Main content area

Putative mechanisms of kiwifruit on maintenance of normal gastrointestinal function

Bayer, Simone Birgit, Gearry, Richard Blair, Drummond, Lynley Ngaio
Critical reviews in food science and nutrition 2018 v.58 no.14 pp. 2432-2452
bile, constipation, foods, gastrointestinal system, gastrointestinal transit, irritable bowel syndrome, kiwifruit, mechanism of action, methane, microorganisms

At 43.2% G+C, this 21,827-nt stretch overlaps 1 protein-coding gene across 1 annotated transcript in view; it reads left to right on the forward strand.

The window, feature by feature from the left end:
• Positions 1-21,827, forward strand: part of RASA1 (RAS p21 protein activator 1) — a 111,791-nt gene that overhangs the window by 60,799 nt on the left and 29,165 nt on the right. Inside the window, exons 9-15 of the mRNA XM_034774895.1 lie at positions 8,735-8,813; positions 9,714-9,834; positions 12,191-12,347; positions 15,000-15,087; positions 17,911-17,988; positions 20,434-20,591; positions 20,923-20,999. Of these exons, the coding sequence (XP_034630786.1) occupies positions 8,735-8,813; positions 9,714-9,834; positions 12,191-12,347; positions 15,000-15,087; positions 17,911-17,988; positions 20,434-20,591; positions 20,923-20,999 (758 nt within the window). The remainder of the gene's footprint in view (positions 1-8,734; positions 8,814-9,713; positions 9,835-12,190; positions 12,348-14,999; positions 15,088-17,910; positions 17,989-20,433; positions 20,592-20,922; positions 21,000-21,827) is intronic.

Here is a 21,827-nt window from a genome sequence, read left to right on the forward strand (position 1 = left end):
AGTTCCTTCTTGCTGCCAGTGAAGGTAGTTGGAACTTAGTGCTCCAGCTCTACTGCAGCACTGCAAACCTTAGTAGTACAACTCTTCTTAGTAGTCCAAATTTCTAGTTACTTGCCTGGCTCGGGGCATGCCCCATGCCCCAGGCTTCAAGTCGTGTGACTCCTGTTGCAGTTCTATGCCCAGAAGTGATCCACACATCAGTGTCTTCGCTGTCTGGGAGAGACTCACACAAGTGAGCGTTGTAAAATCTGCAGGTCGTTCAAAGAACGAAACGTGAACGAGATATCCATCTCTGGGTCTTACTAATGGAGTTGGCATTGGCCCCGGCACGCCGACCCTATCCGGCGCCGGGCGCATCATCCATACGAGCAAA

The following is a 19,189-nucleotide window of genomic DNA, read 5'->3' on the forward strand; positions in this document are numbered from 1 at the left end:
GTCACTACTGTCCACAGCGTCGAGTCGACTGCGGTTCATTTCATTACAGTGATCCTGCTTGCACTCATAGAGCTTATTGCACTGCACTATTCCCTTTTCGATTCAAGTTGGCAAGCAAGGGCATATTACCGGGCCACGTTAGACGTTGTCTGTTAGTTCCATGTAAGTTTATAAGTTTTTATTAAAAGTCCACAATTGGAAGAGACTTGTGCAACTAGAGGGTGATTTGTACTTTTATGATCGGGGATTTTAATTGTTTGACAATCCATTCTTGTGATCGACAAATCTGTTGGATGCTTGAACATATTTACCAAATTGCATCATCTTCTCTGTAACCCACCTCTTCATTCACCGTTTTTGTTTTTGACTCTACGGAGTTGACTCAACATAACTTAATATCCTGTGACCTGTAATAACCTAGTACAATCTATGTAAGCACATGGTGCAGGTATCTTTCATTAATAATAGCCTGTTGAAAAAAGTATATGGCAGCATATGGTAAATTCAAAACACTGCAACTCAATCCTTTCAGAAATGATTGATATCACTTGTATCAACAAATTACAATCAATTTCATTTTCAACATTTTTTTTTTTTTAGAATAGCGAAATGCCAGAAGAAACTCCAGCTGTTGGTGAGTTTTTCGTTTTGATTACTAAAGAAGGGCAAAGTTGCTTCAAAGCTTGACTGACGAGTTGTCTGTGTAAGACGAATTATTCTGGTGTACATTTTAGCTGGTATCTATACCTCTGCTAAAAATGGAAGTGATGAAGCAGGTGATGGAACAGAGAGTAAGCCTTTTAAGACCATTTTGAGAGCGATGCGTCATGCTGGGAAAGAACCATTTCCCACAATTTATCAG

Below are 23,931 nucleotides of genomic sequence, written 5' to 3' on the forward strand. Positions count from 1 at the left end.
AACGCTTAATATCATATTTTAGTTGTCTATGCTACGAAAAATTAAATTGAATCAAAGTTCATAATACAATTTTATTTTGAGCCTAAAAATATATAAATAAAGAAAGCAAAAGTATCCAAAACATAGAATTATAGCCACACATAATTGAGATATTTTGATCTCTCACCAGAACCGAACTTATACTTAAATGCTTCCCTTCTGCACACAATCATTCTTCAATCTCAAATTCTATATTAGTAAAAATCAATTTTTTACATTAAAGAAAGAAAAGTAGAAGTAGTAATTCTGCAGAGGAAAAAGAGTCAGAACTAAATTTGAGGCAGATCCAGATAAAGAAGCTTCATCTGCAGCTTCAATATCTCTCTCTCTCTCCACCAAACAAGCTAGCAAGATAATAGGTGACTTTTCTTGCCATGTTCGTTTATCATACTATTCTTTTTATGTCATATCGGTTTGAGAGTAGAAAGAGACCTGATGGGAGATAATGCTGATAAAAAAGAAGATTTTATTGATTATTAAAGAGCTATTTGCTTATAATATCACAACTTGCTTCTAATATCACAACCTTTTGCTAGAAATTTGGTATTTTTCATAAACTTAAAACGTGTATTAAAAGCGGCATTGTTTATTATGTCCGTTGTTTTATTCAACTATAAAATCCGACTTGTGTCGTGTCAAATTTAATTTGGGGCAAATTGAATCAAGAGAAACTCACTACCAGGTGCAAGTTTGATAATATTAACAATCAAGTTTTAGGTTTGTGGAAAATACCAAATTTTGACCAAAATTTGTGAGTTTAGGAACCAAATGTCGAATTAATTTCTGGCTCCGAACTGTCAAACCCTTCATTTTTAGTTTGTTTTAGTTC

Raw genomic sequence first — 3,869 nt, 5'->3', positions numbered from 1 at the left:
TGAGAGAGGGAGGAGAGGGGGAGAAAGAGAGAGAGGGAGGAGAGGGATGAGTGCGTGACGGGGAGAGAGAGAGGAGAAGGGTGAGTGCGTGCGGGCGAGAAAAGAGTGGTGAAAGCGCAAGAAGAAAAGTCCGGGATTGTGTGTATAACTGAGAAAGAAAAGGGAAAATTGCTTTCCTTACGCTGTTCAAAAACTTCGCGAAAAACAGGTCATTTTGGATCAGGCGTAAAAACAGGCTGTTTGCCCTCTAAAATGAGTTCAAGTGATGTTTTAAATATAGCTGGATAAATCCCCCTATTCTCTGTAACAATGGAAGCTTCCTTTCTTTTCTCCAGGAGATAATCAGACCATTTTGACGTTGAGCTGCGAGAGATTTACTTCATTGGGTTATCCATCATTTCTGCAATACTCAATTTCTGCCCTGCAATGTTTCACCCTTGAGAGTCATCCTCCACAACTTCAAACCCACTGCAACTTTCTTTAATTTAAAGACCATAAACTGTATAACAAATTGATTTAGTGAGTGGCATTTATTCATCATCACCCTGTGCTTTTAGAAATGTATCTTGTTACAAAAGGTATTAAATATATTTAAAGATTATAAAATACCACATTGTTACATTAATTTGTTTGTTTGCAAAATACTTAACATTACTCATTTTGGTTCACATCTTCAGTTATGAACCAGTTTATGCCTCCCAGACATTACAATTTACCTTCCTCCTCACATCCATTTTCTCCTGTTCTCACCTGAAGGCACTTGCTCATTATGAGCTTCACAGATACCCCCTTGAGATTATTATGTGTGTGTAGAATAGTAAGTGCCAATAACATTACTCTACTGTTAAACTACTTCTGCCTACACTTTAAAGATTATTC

Kiwifruits are recognized as providing relief from constipation and symptoms of constipation-predominant irritable bowel syndrome (IBS-C). However, the underlying mechanisms, specifically in regards to gastrointestinal transit time and motility, are still not completely understood. This review provides an overview on the physiological and pathophysiological processes underlying constipation and IBS-C, the composition of kiwifruit, and recent advances in the research of kiwifruit and abdominal comfort. In addition, gaps in the research are highlighted and scientific studies of other foods with known effects on the gastrointestinal tract are consulted to find likely mechanisms of action. While the effects of kiwifruit fiber are well documented, observed increases in gastrointestinal motility caused by kiwifruit are not fully characterized. There are a number of identified mechanisms that may be activated by kiwifruit compounds, such as the induction of motility via protease-activated signaling, modulation of microflora, changes in colonic methane status, bile flux, or mediation of inflammatory processes.